Despite having a rather large vacant lot directly behind our house that is enclosed on three sides, my lack of a yard quickly became a problem. I like to think of Pasta Batman as the best of both of his breeds: he looks like a Labrador, which is generally not threatening to people, but he acts like a German Shepherd, up to and including shyness, bonding with an individual, and protective behaviors. So when the vacant lot next to our house became a place he felt he had to protect me in and took off chasing our mailperson, I knew we needed something else.

Instead of using the lot behind my house, I began to use Tiger Stadium across the street. The block and a half walk to Tiger Stadium is close enough to be comfortable for my bad leg, and the 2.1 acres of completely fenced-in space is perfect for Pasta Batman to run and play. I knew some of my other neighbors were taking their dogs out to the stadium for exercise, so we started to coordinate and make plans to meet each other out there for our dogs to play. I even got a girl who adopted one of Pasta Batman's litter mates to bring her dog out. I decided to level up. It was fun being out there with the dogs. I put a call out on Facebook to see if any of my friends had interest in having a pop-up dog park with me out at Tiger Stadium. In less than five minutes I had more than 30 people positively respond to my request, so I scheduled the first "Dog Party at Tiger Stadium" for Easter Sunday 2012 and then promptly changed it to April 1st... no joke.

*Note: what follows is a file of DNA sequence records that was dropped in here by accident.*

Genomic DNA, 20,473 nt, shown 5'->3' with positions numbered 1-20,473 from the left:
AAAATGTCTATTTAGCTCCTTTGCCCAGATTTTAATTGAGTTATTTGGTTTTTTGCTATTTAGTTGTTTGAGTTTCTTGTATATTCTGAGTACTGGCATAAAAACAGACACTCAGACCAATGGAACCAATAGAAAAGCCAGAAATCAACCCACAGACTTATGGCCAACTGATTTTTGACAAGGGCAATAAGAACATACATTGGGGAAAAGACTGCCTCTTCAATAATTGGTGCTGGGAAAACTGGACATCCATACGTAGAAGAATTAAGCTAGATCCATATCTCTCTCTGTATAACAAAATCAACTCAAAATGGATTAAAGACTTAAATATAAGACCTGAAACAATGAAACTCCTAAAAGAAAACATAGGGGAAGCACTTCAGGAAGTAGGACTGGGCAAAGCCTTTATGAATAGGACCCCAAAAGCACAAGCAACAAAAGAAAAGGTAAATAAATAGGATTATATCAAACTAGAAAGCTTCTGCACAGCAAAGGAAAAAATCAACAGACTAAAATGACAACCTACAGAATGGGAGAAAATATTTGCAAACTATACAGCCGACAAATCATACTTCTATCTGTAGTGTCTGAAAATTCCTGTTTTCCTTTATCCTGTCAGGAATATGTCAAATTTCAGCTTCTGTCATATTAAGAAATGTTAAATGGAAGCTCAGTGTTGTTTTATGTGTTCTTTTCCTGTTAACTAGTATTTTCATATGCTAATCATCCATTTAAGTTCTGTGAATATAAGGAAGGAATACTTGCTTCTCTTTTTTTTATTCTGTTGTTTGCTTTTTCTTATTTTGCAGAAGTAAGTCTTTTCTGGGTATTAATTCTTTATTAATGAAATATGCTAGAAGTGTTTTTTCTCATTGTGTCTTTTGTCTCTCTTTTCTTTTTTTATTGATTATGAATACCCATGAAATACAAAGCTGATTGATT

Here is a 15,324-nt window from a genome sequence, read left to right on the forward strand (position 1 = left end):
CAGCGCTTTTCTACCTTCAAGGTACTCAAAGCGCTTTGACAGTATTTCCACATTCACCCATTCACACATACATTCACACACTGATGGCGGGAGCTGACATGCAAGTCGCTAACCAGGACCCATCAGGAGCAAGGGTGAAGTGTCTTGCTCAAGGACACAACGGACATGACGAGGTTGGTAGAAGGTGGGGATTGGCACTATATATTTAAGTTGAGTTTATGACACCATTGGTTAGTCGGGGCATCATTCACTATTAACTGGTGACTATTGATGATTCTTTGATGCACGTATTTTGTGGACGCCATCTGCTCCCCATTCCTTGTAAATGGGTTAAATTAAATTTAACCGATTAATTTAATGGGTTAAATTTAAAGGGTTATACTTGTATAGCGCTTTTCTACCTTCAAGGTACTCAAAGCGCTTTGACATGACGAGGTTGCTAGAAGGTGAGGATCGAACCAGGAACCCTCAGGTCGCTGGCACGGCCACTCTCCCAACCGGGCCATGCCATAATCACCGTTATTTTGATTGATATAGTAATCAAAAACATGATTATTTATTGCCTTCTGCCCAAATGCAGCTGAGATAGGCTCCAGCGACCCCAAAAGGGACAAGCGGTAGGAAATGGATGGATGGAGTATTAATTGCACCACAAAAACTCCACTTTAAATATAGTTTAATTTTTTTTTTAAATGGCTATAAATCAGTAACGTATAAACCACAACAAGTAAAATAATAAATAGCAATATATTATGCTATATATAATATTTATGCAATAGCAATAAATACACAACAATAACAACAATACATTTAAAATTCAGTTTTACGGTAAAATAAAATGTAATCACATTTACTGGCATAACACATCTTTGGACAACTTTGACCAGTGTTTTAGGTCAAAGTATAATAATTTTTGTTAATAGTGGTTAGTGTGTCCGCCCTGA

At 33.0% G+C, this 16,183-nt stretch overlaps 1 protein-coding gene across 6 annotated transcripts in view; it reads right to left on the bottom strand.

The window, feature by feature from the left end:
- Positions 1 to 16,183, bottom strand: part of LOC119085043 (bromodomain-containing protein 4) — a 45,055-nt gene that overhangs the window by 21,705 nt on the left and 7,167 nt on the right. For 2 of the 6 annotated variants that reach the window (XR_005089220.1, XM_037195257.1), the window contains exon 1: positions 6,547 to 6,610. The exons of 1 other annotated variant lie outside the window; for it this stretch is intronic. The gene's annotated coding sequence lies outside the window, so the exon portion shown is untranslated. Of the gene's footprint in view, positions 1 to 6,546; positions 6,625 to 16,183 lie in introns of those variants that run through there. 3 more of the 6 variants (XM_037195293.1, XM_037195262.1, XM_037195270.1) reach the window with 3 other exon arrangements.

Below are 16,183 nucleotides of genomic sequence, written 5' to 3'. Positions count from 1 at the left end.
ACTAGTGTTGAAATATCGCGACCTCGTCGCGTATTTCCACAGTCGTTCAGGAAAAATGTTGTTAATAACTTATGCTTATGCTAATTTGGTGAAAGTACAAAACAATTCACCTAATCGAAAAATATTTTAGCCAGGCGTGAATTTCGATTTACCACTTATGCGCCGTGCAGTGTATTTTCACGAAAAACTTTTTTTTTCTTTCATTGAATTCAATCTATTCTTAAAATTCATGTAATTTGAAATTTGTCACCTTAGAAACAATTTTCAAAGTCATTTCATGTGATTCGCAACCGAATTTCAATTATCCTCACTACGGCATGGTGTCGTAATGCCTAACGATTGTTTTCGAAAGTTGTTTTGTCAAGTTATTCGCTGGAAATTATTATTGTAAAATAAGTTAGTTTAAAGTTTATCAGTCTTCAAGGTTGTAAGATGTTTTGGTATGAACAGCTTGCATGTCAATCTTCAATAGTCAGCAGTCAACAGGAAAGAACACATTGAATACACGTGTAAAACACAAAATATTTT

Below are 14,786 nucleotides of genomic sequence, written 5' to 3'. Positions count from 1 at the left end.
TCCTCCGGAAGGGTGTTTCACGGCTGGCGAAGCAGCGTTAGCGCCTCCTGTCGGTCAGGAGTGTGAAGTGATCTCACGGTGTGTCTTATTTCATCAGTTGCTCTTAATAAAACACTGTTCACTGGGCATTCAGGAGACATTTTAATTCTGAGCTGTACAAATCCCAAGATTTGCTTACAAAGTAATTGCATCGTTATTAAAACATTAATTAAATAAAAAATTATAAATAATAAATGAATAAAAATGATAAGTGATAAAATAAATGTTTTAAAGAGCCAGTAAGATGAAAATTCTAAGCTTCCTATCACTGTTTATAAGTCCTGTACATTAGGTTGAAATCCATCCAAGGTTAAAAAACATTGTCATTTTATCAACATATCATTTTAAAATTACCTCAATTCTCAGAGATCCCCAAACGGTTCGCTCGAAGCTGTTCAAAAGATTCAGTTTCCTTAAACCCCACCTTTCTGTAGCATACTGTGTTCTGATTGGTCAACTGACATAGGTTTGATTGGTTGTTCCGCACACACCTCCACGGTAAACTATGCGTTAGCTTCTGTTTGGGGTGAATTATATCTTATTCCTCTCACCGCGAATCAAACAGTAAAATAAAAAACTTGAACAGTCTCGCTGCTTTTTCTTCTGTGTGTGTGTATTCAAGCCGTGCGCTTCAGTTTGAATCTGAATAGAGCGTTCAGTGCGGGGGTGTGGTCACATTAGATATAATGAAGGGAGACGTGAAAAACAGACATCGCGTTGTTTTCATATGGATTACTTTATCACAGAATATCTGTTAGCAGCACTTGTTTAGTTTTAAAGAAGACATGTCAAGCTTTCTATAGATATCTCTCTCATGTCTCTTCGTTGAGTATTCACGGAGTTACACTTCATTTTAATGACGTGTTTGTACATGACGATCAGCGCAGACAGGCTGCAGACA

After the second dog party I was approached by a representative of a group called Detroit Dog Park. We met at a Corktown bar, and she talked about their mission and how important it was for Detroit to have a dog park. As busy as I already was with the technology start-up and the non-profit I work with, I politely told her that, "I'm really busy, but I love the idea. So keep me posted on how I can help." I went home and thought about what she had said, about what her group wanted to do, and realized: I needed a dog park. As much as I love Tiger Stadium, one day it will be developed (hopefully, for all of south east Michigan's sake, with thought and sensitivity) and when it is, it will not be a dog park. I told my boyfriend/partner I was signing us up and I wrote an email that night letting Detroit Dog Park know that I was in.